PHILADELPHIA (WPVI) -- Philadelphia leaders will help celebrate the first day of pool season Tuesday at a block party at the newly renovated Fishtown Recreation Center.
The location represents $4 million of investments to improve and expand facilities at the site after failed plumbing at the pool center.
The block party will go from 3 p.m. to 7 p.m.
City officials said the Rebuild project serves as a model for the rest of the country in that major improvements are paid for by the Philadelphia Beverage Tax.
"What I hope comes from this is that they follow our lead on things like the beverage tax and Rebuild to take back to their own cities and opportunities to raise revenue and to fix up their parks, recreation centers, libraries," said Philadelphia Mayor Jim Kenney.
Thanks to that funding, Fishtown's Pool, affectionately known as "Swimmo," reopened six years after failed plumbing caused it to close.
"We were able to come in with the Rebuild dollars, work with the design team with Parks and Rec, and today we have a brand new pool," said Kira Strong, executive director of Rebuild.
The city is working with a pool staff of 500 employees, but it's still dealing with the national lifeguard shortage and is now offering higher pay of $16 per hour as well as free lifeguard training.
"We have more pools per capita than any city in the country. We have a massive number of pools here in Philadelphia," said Park & Rec Commissioner Kathryn Ott Lovell. "We're looking at pools in high need neighborhoods, both high crime areas. High poverty. Again, although we can't open every pool, what we look at is to try to be sure if we are closing a pool, that there's another pool in less than a mile."
Officials said pool schedules may be adjusted as needed due to the lifeguard shortage.
The City of Philadelphia says it will open 50 pools this summer.
The number represents 80% of the 63 operating outdoor pools available for use, the city's Parks and Recreation Department said Friday.
The pools will open on a rolling basis beginning Tuesday.
Twenty-six public pools are scheduled to open by July 4. The 24 remaining pools will open on a rolling basis between July 4 - 15.
The city released the following pool opening schedule:
Tuesday, June 21
Fishtown Recreation Center
Mill Creek Playground
Samuel Recreation Center
Wednesday, June 22
Lawncrest Recreation Center
Thursday, June 23
Vogt Recreation Center
Friday, June 24
Murphy Recreation Center
Simpson Recreation Center
Monday, June 27
Bridesburg Recreation Center
Athletic Recreation Center
Ford Recreation Center
Tuesday, June 28
Wednesday, June 29
Jardel Recreation Center
Marian Anderson Recreation Center
Max Myers Playground
Thursday, June 30
Kendrick Recreation Center
Friday, July 1
Fox Chase Recreation Center
Saturday, July 2
American Legion Playground
Week of July 4
Hillside Recreation Center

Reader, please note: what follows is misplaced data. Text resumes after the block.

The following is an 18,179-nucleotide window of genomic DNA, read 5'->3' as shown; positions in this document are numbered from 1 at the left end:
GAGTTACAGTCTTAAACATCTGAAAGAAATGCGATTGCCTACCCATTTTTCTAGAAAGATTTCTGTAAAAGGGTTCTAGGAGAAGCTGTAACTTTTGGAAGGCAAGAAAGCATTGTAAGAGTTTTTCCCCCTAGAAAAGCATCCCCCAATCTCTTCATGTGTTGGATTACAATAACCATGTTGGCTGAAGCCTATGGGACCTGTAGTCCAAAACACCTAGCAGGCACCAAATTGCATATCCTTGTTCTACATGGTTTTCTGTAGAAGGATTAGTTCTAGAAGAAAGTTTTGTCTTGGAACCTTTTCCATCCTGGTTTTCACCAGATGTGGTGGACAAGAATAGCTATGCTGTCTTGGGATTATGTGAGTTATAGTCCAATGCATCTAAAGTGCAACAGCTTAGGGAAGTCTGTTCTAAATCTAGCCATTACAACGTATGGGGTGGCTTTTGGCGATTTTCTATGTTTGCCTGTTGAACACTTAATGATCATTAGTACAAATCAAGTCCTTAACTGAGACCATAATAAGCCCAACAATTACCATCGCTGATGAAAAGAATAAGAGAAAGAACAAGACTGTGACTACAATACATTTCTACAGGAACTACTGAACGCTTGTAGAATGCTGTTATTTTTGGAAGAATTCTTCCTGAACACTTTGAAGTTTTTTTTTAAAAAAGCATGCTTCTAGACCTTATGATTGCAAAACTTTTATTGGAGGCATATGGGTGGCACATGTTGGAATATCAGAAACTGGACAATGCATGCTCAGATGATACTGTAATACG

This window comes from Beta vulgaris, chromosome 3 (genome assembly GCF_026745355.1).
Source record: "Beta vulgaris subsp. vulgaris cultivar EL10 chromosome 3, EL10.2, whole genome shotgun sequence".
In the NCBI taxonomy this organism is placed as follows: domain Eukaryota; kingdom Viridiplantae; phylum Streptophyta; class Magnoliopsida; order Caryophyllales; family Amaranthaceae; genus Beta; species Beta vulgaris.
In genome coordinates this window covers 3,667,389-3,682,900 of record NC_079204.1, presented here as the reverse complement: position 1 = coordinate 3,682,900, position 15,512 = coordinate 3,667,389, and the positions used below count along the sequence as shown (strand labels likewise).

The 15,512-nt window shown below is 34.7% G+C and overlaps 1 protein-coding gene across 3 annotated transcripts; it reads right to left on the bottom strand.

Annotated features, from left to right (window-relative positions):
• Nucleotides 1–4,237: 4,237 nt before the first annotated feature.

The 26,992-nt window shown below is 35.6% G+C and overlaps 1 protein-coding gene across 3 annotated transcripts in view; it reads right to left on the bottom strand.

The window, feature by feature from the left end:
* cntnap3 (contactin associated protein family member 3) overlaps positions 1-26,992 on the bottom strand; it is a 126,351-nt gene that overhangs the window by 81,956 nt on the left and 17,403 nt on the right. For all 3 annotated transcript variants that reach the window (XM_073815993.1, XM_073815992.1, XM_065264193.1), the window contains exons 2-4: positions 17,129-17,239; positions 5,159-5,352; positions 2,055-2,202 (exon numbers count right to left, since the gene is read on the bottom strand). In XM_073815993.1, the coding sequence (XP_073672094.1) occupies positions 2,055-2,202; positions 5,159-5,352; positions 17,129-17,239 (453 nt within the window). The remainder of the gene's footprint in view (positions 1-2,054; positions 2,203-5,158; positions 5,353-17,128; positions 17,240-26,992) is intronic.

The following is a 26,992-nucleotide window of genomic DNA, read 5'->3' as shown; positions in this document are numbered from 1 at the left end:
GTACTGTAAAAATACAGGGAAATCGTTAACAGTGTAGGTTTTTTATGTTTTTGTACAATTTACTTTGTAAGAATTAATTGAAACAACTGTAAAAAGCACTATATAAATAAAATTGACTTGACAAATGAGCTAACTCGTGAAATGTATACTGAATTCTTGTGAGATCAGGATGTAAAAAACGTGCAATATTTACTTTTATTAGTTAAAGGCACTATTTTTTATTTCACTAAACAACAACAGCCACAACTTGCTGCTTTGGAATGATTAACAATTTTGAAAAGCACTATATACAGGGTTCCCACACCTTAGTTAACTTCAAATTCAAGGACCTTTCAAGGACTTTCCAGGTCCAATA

Christy Recreation Center
J Finnegan Playground
Northern Liberties Recreation Center
CB Moore Recreation Center
McVeigh Recreation Center
Cobbs Creek Recreation Center
39th & Olive Playground
Lonnie Young Recreation Center
Feltonville Recreation Center
Shepard Recreation Center
Francisville Recreation Center
Scanlon Recreation Center
Week of July 11
Hunting Park Recreation Center
Tustin Recreation Center
FJ Myers Recreation Center
The city says the 2022 pool schedule was "developed based on equity and to maximize residents' access to pools in every part of the city. Pools were selected to open based on available staffing, geography, past pool usage data, and neighborhood need. Pool schedules will vary based on available staffing. In neighborhoods with multiple pools, the largest, or most visited pool may open, or nearby pools may operate on a split schedule to maximize community access. All pools will offer free swim lessons."
Around a third to nearly half of the nation's more than 300,000 pools will likely be affected as the summer begins, according to an estimate from Bernard J. Fisher II, director of health and safety of the American Lifeguard Association.
"We definitely have a shortage," Fisher said. "The worst I've ever seen."
Dwindling interest in lifeguarding is not a new problem, according to some experts, but was exacerbated by the Covid-19 pandemic, when many pools and training sessions were shuttered and many of the young applicants who would normally apply are now choosing retail or restaurant jobs that offer higher pay. Having unmanned pools can be dangerous or even deadly, Fisher said.
To combat the shortage this year, cities across the country have upped their pay, waived training fees and are offering extra cash to bring more applicants through the door. The city of Philadelphia has raised the starting pay to $16/hour and paid the Red Cross certification fee for 16 to 24-year-old applicants.
Other efforts to recruit lifeguards by the Parks and Recreation Department included distributing more than 10,000 flyers across the city and creating a TikTok account.
The CNN-Wire contributed to this post.